An update on the microbiology and epidemiology of enteropathogenic Escherichia coli in England 2010-2012

Hanan Sakkejha, Lisa Byrne, Andrew Lawson, Claire Jenkins*

*Corresponding author for this work

    Research output: Contribution to journalArticlepeer-review

    12 Citations (Scopus)

    Abstract

    Historically, enteropathogenic Escherichia coli (EPEC) are a well-known cause of outbreaks of infantile diarrhoea associated with morbidity and mortality in England. The aim of this study was to provide an update on the microbiology and epidemiology of strains of EPEC in England between 2010 and 2012. A wide range of E. coli serogroups were identified, with the most common being E. coli O145, O49 and O157. Few isolates (9 %) had additional virulence factors (specifically bfp, vtx2f and espT genes) and the majority were classified as atypical EPEC. The majority of cases (86 %) were among children. This included a significantly higher percentage (17.4 %) of cases aged 0-12 months when compared with cases of other common gastrointestinal pathogens (P<0.001). No outbreaks were reported during this period; however, the data indicated that EPEC are still an important cause of sporadic cases of infantile diarrhoea in England.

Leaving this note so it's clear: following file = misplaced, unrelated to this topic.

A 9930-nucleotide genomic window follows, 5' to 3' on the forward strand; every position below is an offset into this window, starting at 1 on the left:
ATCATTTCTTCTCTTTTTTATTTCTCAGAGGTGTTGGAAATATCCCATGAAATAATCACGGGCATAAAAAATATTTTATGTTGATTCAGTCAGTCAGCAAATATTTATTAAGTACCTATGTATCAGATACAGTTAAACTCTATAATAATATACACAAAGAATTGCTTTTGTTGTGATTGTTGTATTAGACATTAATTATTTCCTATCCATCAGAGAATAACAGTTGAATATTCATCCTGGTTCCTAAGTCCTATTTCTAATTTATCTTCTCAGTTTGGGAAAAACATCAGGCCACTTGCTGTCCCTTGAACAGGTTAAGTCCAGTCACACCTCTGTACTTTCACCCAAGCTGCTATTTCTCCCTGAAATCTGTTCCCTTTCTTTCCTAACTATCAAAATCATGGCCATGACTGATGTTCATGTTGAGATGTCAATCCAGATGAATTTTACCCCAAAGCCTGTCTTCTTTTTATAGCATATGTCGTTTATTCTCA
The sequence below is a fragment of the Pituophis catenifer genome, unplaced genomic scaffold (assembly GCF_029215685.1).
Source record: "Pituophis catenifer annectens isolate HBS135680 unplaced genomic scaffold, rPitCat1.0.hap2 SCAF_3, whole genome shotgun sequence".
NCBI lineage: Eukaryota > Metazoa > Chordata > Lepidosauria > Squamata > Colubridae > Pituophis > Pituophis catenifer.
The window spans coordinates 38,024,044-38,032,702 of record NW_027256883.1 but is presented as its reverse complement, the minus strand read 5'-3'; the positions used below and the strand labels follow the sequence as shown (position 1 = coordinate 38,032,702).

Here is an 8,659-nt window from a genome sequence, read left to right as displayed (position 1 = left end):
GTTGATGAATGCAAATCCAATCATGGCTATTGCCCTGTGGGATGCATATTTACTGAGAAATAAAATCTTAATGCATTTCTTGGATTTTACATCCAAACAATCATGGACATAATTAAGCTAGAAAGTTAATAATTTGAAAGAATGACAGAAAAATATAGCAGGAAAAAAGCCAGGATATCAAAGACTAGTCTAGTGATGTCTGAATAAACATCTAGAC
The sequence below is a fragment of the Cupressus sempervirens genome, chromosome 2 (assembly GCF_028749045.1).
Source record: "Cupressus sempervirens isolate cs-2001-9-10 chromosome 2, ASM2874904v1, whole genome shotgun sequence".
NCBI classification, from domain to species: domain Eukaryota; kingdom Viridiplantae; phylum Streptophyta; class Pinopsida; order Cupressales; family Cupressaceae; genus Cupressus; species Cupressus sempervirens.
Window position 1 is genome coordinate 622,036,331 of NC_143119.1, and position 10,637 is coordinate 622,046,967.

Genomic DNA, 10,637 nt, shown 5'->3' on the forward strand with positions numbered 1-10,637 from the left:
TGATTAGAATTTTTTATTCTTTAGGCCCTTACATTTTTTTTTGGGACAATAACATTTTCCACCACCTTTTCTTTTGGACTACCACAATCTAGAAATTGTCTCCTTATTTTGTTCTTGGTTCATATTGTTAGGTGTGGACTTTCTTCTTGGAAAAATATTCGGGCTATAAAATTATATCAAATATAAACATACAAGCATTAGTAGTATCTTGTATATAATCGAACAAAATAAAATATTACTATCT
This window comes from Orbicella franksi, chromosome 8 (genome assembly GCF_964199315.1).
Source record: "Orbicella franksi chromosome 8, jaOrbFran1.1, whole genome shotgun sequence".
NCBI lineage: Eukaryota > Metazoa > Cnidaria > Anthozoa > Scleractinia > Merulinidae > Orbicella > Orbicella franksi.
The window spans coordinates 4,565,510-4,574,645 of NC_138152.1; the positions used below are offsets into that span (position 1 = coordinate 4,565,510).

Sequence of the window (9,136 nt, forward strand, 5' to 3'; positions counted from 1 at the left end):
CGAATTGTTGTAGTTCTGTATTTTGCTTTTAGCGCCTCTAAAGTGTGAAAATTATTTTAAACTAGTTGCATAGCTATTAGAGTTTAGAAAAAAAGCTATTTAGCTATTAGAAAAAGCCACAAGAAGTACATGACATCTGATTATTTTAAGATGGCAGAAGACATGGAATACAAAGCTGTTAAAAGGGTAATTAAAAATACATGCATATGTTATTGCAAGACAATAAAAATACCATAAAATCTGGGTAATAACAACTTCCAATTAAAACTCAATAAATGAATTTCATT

Original languageEnglish
    Pages (from-to)1531-1534
    Number of pages4
    JournalJournal of Medical Microbiology
    Volume62
    Issue numberPART10
    DOIs
    Publication statusPublished - 2013

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